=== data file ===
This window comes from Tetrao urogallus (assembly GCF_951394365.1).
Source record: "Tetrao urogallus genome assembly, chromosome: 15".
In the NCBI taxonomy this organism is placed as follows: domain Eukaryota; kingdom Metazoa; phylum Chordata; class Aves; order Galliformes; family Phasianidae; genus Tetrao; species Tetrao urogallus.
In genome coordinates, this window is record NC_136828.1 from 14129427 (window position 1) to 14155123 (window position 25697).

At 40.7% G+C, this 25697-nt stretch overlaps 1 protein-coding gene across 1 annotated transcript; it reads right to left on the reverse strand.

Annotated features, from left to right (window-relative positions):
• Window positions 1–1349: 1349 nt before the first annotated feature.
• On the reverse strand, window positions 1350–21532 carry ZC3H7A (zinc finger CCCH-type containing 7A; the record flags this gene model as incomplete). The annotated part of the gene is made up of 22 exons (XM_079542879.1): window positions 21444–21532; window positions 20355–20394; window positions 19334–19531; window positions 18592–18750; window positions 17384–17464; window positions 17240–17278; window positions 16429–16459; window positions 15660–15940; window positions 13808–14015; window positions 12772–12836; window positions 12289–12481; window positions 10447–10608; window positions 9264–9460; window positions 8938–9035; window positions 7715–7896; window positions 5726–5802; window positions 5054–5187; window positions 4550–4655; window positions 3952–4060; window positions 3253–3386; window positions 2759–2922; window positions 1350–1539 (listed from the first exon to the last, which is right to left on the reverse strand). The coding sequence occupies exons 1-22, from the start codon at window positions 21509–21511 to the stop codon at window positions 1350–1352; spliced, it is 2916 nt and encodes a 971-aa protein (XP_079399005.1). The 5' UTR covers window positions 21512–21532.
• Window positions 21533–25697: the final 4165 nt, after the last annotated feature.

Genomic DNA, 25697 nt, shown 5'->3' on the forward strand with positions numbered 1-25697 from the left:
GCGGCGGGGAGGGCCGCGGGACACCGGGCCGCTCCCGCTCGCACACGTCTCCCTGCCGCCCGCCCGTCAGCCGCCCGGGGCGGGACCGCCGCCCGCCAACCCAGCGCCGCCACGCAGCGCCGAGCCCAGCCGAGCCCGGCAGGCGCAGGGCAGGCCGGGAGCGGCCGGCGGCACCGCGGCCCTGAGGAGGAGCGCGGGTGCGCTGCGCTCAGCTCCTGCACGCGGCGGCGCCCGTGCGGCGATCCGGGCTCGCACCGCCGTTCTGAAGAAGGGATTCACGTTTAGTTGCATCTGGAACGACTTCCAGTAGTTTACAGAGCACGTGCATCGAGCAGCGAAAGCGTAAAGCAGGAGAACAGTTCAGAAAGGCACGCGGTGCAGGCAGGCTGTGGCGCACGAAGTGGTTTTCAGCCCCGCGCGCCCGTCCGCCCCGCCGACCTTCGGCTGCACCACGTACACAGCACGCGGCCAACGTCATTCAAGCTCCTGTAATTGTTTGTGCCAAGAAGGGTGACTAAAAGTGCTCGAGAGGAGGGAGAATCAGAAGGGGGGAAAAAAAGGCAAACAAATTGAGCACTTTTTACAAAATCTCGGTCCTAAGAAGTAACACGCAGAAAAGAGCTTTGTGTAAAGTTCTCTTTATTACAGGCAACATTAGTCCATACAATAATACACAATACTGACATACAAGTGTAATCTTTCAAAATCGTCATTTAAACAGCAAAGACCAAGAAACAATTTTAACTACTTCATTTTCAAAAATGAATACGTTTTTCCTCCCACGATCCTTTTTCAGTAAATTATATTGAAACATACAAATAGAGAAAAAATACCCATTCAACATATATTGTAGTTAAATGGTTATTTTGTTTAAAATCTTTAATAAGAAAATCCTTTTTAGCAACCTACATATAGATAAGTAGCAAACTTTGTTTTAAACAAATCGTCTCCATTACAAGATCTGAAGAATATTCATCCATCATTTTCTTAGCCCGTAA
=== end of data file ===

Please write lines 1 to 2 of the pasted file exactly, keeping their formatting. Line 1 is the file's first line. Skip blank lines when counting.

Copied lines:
This window comes from Tetrao urogallus (assembly GCF_951394365.1).
Source record: "Tetrao urogallus genome assembly, chromosome: 15".